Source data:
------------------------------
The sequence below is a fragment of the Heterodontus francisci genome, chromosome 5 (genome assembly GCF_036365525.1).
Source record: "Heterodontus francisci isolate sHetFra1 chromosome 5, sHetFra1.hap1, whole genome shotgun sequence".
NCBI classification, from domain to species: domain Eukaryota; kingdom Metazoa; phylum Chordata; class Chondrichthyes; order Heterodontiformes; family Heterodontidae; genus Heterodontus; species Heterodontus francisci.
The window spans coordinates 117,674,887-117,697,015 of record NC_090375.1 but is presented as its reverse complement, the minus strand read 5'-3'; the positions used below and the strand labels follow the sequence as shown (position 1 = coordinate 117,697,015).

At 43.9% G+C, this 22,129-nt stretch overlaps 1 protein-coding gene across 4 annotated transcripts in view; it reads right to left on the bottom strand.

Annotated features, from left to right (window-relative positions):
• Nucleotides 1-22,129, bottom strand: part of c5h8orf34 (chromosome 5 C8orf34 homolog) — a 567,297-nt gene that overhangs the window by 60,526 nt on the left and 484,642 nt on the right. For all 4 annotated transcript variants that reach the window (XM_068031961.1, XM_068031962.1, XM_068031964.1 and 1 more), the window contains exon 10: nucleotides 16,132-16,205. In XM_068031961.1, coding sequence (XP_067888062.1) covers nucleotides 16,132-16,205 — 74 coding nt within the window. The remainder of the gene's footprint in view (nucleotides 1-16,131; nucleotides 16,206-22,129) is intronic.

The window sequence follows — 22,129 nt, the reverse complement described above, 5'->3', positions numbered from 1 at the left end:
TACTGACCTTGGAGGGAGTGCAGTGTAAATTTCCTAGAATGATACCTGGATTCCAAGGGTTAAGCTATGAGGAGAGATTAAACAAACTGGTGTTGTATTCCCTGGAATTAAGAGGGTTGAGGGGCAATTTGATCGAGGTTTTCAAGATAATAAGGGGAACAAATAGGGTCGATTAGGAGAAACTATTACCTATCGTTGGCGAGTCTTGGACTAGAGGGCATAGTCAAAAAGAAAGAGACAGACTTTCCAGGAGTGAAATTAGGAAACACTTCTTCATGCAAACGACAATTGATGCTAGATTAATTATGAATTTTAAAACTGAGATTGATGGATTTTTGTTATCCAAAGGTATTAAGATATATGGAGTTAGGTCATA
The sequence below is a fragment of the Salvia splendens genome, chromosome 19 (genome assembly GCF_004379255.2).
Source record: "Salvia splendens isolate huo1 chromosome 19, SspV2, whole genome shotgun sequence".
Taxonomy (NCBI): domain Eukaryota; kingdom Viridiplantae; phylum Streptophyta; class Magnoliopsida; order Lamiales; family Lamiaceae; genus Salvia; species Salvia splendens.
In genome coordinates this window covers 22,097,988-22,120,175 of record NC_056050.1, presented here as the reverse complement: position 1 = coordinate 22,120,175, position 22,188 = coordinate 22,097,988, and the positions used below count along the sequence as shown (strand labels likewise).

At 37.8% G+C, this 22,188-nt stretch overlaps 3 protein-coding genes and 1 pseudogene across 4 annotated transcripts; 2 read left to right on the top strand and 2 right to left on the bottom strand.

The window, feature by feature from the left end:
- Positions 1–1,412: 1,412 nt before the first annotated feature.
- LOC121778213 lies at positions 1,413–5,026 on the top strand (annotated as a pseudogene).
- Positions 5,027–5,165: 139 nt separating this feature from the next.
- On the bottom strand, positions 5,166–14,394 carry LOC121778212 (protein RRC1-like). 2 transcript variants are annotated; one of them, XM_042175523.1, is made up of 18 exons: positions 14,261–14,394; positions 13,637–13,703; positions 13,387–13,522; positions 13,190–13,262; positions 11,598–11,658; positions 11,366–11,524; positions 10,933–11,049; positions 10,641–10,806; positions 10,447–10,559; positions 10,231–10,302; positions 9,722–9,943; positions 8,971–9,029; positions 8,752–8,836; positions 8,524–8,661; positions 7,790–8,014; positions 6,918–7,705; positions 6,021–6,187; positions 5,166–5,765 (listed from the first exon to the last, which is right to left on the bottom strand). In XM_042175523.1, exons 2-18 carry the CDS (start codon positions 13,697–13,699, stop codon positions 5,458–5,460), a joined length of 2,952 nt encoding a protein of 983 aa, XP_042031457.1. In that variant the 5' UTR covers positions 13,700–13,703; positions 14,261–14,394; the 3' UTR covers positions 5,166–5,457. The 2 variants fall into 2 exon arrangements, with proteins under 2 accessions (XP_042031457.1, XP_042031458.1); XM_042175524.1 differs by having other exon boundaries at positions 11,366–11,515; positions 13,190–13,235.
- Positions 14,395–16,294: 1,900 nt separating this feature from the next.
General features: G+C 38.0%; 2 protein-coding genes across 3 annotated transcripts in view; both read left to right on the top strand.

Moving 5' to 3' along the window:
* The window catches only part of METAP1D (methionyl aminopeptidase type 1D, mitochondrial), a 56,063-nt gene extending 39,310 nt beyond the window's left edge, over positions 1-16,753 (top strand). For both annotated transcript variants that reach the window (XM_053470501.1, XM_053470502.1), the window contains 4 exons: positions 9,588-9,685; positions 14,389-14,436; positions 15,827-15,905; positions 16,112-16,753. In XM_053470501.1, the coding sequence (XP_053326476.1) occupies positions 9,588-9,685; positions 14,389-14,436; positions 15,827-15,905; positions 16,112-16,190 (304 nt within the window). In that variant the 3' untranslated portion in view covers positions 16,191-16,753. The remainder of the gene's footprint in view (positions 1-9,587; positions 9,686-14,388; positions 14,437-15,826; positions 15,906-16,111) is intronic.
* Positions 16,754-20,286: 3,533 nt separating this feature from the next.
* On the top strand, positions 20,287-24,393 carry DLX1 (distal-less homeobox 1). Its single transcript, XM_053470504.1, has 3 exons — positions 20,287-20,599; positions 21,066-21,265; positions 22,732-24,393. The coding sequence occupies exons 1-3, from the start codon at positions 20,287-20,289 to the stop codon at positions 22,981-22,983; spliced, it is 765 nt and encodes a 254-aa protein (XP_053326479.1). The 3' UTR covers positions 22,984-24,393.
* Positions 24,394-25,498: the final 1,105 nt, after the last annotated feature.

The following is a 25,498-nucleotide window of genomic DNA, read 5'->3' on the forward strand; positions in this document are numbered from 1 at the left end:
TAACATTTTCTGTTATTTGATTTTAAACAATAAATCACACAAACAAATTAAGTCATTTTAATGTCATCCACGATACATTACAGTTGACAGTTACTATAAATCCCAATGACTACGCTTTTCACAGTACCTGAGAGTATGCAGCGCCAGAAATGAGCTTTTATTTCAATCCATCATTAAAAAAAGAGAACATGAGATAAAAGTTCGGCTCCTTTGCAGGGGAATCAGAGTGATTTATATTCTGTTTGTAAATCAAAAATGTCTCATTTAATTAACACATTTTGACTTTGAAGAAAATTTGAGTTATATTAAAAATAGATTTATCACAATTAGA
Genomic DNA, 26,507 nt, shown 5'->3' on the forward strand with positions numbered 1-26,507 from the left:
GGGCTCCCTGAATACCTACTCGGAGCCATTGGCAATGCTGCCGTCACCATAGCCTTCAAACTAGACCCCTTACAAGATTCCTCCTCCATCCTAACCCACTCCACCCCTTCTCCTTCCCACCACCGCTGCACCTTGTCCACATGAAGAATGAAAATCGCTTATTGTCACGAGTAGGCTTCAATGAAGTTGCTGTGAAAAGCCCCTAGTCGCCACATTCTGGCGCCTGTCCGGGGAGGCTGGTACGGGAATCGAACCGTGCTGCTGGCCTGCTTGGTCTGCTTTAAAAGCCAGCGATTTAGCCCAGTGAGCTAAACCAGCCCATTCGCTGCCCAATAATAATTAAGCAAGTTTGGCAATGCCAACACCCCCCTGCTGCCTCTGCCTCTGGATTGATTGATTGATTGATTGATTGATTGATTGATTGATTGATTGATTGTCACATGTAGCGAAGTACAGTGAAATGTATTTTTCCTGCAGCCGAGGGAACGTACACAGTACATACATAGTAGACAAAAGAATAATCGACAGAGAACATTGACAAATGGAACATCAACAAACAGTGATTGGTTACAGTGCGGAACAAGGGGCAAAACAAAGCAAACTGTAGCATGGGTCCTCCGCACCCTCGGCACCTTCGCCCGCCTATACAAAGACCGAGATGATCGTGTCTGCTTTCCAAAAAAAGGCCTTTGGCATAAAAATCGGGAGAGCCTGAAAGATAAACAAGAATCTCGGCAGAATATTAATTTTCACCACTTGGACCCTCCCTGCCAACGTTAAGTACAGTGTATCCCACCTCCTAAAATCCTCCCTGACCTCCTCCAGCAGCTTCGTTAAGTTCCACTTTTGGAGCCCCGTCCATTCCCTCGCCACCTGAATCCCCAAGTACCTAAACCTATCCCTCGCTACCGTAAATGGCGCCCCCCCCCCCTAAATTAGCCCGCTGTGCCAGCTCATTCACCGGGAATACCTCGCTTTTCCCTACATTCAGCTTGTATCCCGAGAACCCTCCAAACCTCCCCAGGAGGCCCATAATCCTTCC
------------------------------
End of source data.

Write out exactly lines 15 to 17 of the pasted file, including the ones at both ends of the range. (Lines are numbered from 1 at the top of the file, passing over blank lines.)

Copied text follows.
The window, feature by feature from the left end:
- Positions 1–1,412: 1,412 nt before the first annotated feature.
- LOC121778213 lies at positions 1,413–5,026 on the top strand (annotated as a pseudogene).